I have been to many countries in my life, and in my own opinion, it’s not the tourist attractions or the fancy hotels or even the bargains to be had that make a country good, bad or indifferent, it’s the people. Don’t expect for a minute to see Thai people going about there lives in the exact same way we do in “the west’ because it isn’t exactly the same. There culture is different, and the way they see things is definitely different to ours. But I suggest that in visiting Thailand you get off the beaten path a little and try to experience how the real people live. I guess in this sense I’m luckier than most because I speak the language. 17+ years of being here and working in a company for 12 of those years where nobody else spoke English I was forced to learn, but it’s the best thing because you can only really learn from someone if you can communicate with them.

Learn a few phrases before you come. The Thais may either laugh at you or completely misunderstand your way of pronouncing their beloved language, but guaranteed it will break down barriers and open up an opportunity for some real meaningful exchange. It may well end up being sign language, but you will have a ball being involved.
To end my story I can only say again that Thailand is a great place to live. Come here open minded, and think through all the situations you find yourself in. Enjoy it for what it is, but don’t be fooled by something that sounds to good to be true. If you take my advise and really see the best Thailand has to offer, it will be you smiling, all the way home.

Enjoy.
Dale

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29/9/2009 We (AusWaThai forum Moderator) sent Dale an email requesting more information .. it follows

1. where do you live in Thailand:  A: We live in Ban Pong, Ratchaburi. It's 80 kms west of Bangkok.
2. what do you do for work: A: I am the International sales/marketing manager for a company that sells water well screens. www.bspwellscreen.com (easier than trying to explain)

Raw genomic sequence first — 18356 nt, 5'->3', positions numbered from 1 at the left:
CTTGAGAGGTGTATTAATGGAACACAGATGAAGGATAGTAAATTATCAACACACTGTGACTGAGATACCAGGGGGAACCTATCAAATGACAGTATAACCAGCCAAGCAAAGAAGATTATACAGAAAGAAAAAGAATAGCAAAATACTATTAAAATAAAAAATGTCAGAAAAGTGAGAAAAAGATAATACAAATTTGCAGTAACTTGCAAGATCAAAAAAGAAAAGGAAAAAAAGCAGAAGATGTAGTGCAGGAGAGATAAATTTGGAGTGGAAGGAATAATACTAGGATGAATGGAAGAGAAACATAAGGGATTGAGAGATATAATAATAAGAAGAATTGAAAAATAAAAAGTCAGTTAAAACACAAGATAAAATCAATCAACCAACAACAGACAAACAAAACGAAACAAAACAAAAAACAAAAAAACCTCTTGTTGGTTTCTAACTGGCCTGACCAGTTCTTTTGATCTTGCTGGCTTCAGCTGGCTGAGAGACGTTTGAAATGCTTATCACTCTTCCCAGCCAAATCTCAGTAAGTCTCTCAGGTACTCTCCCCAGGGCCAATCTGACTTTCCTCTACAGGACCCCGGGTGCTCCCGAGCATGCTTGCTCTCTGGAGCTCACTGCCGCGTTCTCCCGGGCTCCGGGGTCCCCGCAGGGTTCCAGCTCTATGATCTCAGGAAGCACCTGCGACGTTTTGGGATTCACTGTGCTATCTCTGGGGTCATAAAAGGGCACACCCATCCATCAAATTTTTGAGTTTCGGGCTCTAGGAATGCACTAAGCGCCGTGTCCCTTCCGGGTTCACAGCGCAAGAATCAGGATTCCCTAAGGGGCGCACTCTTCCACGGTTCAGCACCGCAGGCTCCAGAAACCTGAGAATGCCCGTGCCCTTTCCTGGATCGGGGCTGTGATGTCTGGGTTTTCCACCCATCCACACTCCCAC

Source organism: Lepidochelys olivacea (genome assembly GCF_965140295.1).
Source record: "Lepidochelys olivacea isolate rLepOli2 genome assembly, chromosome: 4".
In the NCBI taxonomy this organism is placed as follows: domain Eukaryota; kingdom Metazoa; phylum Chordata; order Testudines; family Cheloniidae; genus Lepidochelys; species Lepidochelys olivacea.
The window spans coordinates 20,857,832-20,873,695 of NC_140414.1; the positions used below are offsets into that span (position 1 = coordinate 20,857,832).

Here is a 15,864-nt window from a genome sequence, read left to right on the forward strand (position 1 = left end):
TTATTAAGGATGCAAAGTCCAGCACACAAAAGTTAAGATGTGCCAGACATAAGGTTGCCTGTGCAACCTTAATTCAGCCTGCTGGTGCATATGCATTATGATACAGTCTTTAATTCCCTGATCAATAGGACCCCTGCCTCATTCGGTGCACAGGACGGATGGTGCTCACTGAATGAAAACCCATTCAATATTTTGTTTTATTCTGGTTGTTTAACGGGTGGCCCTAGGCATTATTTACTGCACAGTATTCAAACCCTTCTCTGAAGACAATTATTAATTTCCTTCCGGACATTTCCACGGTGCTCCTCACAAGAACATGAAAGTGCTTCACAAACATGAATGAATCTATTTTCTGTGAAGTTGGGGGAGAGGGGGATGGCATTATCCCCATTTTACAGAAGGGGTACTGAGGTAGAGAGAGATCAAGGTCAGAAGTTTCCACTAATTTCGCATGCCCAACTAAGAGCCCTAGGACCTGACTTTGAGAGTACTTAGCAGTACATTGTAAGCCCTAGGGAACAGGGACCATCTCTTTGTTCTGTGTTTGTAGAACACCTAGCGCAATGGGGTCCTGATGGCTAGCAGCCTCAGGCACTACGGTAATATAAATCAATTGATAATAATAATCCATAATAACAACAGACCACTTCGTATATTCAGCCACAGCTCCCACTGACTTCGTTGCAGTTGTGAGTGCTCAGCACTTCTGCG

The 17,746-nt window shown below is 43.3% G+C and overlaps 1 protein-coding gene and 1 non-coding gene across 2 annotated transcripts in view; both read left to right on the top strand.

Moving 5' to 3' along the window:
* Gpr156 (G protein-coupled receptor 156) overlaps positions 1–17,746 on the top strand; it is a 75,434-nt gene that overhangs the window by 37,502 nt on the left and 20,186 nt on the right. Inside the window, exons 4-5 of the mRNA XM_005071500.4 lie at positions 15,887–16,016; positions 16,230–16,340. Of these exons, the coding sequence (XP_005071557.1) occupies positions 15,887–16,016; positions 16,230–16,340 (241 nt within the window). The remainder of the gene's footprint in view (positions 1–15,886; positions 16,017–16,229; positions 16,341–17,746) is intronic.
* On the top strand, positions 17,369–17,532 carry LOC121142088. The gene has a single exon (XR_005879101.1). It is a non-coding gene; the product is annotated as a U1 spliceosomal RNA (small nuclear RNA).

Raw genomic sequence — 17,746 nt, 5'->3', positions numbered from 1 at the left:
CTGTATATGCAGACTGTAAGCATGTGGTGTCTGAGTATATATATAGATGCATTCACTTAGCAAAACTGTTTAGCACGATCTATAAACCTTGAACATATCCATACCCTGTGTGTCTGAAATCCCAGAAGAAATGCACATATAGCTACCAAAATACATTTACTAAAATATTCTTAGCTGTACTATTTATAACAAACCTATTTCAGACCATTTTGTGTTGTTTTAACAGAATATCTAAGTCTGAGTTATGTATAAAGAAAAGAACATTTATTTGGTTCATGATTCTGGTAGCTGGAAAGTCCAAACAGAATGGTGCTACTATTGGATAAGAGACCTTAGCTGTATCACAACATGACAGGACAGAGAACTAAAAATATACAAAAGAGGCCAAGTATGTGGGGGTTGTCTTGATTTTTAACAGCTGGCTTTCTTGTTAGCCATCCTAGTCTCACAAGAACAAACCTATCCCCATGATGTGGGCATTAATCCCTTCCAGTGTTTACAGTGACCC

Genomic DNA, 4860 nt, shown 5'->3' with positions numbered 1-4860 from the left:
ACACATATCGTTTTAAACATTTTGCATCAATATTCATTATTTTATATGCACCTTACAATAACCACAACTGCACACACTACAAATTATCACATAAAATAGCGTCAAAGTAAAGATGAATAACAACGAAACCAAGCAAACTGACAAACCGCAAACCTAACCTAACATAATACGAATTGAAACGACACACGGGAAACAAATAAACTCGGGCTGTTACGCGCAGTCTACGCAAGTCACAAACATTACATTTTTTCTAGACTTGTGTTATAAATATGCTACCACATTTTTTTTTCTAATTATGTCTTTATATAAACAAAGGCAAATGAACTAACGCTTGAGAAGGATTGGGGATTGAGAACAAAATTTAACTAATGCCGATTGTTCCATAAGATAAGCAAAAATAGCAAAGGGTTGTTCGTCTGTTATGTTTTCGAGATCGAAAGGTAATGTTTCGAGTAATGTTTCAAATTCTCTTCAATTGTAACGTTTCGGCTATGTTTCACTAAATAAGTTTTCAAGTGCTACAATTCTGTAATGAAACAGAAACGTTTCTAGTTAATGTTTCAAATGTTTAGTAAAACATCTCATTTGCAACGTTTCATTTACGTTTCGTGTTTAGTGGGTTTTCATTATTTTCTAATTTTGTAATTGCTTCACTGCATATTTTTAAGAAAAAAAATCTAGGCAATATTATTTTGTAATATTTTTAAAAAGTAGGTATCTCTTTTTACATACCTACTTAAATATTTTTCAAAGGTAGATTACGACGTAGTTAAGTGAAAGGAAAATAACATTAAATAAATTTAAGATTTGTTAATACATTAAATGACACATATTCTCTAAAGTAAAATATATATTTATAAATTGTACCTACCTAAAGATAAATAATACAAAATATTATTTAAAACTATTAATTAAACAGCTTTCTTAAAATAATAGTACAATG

3. what about your wife: A: My wife's small company exports many things, mostly sewn items such as bags (of all sizes), seat covers and seat back organizers etc. We tend to work more as a sourcing agent type business though, for anything that companies want to develop in low labour cost countries. What ever people want, if we can find it here in Thailand, or have it made here then we will. 
4. how did you find us: I was doing my normal nightly activity of searching the net, I somehow got directed to Dan the Man's article on not being able to learn Thai, so being the ?.?.?. (ask your Thai friends about this one if you like, basically it means, sort of, know-it-all), the Thai letters by the way are S.T.L., I thought that I would throw in my 10 cents. You responded after he did, and as they say, the rest is history. 
As for the story, I tend to think a lot before I say too much about this country, but what is there is the truth and quite heart felt. I worked in another company here in Ban Pong for 12 years, and the best friends I had were the factory floor workers.
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-- Edited by Sawasdee on Saturday 29th of August 2009 01:41:33 PM

-- Edited by Sawasdee on Saturday 29th of August 2009 01:43:30 PM

-- Edited by Sawasdee on Saturday 29th of August 2009 10:26:35 PM